All bets are off, however, if gilt yields were to explode. That world would look very different – and, conceivably, could even humiliate the government into softening its negotiating stance on Brexit (which would be very welcome). But, as matters stand, sterling at $1.21 is simultaneously newsworthy and expected.

    But why should gilt yields explode? And if they did, the government could (I believe), if it chose and was prepared to relax its own “rules”, simply stop selling them.

  10. And if they did, the government could (I believe), if it chose and was prepared to relax its own “rules”, simply stop selling them. Mike Ellwood

    It should stop selling them – on ethical grounds – since sovereign debt is risk-free and thus positive interest sovereign paying sovereign debt is welfare proportional to wealth, not need, i.e. a disgrace.

    This doesn’t rule out negative to zero percent yeilding sovereign debt though.

  11. In 1942, after the US entered WWII, Congress passed a law allowing the Federal Reserve to purchase War Bonds. I haven’t found how many they purchased, but it was substantial. My guess is somewhere between 25 and 50% of all of the $390 Billion (thousand million for Brits) was purchased by the Fed. I have yet to find out what happened to those bonds after the war or whether the law is still on the books. But, as you can see, when there’s a war to be won fiat currency and a central bank CAN DO the job! But not for ordinary folks like the regular citizens. Other countries with central banks did much the same thing. Whether it required a special law or not I don’t know. Maybe the historians can update this data.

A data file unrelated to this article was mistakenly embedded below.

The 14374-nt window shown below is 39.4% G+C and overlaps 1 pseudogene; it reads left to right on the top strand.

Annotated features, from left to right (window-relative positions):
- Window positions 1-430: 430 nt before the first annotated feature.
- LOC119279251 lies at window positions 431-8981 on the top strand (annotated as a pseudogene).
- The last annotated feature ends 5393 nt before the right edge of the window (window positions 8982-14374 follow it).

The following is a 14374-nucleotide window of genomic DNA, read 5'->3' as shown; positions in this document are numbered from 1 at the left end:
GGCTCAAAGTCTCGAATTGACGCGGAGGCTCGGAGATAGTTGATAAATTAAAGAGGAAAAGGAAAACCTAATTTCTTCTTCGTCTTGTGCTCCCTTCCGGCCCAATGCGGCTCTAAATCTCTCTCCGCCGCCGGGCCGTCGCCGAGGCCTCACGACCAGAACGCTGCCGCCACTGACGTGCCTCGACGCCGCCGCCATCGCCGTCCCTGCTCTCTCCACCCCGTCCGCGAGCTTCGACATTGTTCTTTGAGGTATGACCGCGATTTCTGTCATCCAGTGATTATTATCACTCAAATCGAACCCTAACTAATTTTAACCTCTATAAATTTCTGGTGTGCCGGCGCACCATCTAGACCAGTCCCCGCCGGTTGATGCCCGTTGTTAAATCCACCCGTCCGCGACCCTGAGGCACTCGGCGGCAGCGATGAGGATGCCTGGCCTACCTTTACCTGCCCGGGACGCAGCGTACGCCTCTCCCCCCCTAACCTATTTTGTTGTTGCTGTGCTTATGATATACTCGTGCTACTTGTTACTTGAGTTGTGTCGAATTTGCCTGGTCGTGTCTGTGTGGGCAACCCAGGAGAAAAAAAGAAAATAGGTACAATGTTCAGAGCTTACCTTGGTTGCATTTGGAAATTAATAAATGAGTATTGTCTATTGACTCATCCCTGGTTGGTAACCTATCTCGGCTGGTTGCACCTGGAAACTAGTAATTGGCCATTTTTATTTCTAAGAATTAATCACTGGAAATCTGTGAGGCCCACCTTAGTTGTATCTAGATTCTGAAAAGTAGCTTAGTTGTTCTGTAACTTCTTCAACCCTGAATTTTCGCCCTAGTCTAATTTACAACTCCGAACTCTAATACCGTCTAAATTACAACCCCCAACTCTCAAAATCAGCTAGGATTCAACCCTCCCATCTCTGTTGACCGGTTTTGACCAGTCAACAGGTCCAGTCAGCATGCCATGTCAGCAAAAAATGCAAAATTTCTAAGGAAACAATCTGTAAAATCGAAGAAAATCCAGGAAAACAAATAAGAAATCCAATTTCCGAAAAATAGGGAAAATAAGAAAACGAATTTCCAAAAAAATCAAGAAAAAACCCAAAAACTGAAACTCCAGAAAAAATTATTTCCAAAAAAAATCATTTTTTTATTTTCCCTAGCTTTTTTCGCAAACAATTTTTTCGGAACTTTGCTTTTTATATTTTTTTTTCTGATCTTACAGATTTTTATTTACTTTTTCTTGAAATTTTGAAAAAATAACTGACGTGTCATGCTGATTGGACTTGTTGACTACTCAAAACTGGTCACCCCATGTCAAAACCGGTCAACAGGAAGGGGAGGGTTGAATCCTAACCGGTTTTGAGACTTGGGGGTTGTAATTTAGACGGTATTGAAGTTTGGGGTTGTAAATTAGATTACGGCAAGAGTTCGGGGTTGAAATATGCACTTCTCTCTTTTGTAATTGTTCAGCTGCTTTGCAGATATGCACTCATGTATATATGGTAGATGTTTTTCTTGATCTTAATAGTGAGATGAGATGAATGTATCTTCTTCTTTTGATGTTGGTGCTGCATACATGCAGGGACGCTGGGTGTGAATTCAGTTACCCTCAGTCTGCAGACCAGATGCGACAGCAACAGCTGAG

12. “But why should gilt yields explode? ”

    It doesn’t look like Nils is much of a twitter fan either, so it’s difficult to ask him how this can come about.

    Ultimately if yields ‘explode’ then Government will start talking about reigning in spending, which reduces demand causing the Bank of England to want to do interest rate cuts, which it can’t because they are already rock bottom. So instead they will do more QE – buying up government bonds at their now reduced price sending them back up again and reducing the yield.

    The feedback loop via the standard interpretation is blisteringly obvious. It just needs explaining in those terms.

  13. “The feedback loop via the standard interpretation is blisteringly obvious. It just needs explaining in those terms.”

    Experience shows that what is blisteringly obvious to one is complete nonsense to another. How we can fix this is not something I know.